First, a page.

Up-and-down Tiger-Cats face an uphill task against Stallions 8-9 Hamilton tries to avoid repeat of 41-14 thrashing

October 28, 1995|By Gary Lambrecht | Gary Lambrecht,SUN STAFF

The Hamilton Tiger-Cats already have come a long way. A year after winning only four games -- in a season that featured a coaching change six weeks after the opener -- Hamilton is headed back to the Canadian Football League playoffs.

Then again, the ride has been rough lately for the Tiger-Cats. They have won only two of their past eight games. They changed offensive coordinators a month ago. And they draw the Baltimore Stallions in the regular-season finale for both teams tomorrow at Memorial Stadium.

The previous two weeks provide a good summary of Hamilton's 8-9 season.

Two weeks ago, the Tiger-Cats played perhaps their best game of the year as they whipped the defending Grey Cup-champion British Columbia Lions, 43-14, ending a 1-5 skid.

They promptly turned in their worst performance of 1995 last week, when they dropped a 30-9 decision to lowly Ottawa, the last-place team in the North Division. Three Hamilton turnovers stopped drives and led to 15 Ottawa points.

"We beat B.C. pretty good, and we thought we were on the road to recovery," Hamilton coach Don Sutherin said. "Then, to play like we did in Ottawa, it was very disheartening to the staff. We're going to get a real good test on Sunday."

Eight weeks ago, the Tiger-Cats failed the test against the Stallions, who hung their offense on running back Mike Pringle. Baltimore's line opened gaping holes in the Hamilton defense, allowing Pringle to rush for a season-high 201 yards and a career-high four touchdowns in a 41-14 Baltimore victory.

"We've got to be able to stop the run to have a chance," said Sutherin, who replaced John Gregory as coach in August 1994 after beginning the year as Hamilton's defensive coordinator.

Hamilton's roster is a bit more fortified, compared with its first meeting with Baltimore.

That day, seven starters were missing with injuries, including five on defense. The biggest loss was linebacker Mike O'Shea, who was second in the CFL in tackles before going down with an elbow injury the week before the Baltimore game. O'Shea is back to assist linebacker Hassan Bailey, the team's top tackler.

But if the Tiger-Cats' defensive front -- led by end Jessie Small, formerly of the Philadelphia Eagles -- does not offset the Stallions' line, O'Shea and Bailey will be in for a long day.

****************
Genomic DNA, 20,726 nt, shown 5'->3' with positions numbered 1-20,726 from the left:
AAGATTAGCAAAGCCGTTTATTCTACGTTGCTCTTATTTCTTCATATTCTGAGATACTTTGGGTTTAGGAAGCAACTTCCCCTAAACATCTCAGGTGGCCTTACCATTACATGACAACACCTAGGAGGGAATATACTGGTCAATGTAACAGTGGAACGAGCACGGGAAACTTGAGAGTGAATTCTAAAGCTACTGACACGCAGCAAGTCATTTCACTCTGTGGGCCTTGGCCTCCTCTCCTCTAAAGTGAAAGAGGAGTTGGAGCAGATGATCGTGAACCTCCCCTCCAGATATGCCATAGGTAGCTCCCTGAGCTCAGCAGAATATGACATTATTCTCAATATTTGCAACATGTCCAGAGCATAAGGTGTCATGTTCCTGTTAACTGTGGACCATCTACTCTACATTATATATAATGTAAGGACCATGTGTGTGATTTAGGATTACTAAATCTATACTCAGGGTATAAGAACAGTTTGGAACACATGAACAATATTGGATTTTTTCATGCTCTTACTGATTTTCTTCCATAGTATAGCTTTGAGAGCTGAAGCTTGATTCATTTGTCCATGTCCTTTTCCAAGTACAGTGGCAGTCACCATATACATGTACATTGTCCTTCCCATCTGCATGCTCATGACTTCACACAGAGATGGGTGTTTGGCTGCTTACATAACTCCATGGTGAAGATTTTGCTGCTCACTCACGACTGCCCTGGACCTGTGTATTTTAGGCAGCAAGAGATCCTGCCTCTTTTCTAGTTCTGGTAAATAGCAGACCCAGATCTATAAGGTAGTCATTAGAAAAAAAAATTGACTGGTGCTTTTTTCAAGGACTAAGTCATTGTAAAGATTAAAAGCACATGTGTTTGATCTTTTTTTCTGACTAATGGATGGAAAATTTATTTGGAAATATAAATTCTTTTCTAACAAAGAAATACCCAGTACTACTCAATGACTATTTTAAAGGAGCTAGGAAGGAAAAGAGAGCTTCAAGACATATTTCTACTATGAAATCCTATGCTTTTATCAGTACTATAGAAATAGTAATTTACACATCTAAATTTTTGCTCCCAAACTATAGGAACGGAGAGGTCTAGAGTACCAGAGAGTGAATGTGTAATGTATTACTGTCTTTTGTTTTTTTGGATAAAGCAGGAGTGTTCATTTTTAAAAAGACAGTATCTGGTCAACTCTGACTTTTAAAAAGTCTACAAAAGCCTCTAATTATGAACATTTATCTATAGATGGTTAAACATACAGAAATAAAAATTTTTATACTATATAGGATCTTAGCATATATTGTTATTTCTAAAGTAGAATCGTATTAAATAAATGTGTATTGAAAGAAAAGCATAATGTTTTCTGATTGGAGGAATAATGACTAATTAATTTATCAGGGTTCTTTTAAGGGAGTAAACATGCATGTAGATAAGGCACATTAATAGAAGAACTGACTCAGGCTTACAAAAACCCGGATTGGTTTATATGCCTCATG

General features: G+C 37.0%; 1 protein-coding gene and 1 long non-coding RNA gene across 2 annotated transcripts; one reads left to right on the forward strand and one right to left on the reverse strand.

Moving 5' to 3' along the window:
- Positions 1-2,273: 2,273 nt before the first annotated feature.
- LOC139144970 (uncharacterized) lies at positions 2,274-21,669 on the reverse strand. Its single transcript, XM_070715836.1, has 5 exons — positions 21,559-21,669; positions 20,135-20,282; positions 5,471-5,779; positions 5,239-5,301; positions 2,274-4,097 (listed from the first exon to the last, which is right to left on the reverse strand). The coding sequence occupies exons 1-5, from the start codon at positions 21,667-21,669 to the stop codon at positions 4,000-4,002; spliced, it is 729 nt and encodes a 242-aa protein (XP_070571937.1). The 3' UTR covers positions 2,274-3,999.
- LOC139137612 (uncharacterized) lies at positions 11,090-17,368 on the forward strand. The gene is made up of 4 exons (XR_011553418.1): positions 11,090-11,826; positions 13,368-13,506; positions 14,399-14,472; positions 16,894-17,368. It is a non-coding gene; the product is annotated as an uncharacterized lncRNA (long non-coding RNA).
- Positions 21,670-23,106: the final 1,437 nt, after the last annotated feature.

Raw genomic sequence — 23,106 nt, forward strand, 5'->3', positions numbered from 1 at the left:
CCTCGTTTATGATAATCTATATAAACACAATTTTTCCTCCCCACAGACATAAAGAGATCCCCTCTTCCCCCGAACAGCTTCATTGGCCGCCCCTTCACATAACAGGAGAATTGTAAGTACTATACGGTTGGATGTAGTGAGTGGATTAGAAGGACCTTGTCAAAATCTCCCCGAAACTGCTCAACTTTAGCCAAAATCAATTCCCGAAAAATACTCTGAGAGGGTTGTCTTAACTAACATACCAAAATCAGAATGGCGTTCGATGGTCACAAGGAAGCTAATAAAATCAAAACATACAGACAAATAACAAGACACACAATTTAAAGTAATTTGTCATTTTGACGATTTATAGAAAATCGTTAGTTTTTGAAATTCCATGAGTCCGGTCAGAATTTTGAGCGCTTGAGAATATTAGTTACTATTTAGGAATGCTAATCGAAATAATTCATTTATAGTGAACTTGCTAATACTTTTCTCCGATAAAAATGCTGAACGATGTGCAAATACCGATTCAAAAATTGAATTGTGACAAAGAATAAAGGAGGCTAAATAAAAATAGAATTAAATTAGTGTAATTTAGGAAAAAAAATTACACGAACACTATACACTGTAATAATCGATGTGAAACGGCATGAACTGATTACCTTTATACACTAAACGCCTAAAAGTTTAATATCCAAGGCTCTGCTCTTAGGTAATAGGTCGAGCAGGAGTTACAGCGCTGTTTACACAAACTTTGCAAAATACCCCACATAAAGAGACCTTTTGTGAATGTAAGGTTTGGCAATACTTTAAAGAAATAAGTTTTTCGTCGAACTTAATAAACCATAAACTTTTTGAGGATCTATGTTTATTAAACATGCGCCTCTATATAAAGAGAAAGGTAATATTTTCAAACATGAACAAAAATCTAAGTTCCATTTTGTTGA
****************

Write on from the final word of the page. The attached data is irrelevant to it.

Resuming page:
Offensively, Hamilton will show the Stallions a new look, as well as a new quarterback. A month ago, Dieter Brock resigned as offensive coordinator, and Sutherin brought in Mike Faragalli, who had just been fired as Toronto's head coach. Faragalli trashed the five-receiver attack Brock preferred for a more conventional two-back set.

Sutherin also has given the reins to quarterback Steve Taylor, who had spent most of the season sharing time with Anthony Calvillo, who started last month's Baltimore game. Taylor's strength is his scrambling ability, although he and Calvillo have each thrown for more than 2,000 yards, marking the first time two Hamilton passers have done that since 1988.

"If we can't block them [Baltimore], we've got to be able to run away from them," Sutherin said.

Tomorrow's game is the first of two pressing tasks for the Tiger-Cats. After playing the class of the South Division, they will head to Calgary next week in the opening round of the playoffs to face the team with the CFL's best record.

"Naturally, a win [against Baltimore] would be great. Momentum is so important this time of the year," Sutherin said. "But if we can come down there and sustain some drives, kick well and play solid defense, that would be a boost going into the playoffs."

Baltimore Sun Articles
|
|
|
Please note the green-lined linked article text has been applied commercially without any involvement from our newsroom editors, reporters or any other editorial staff.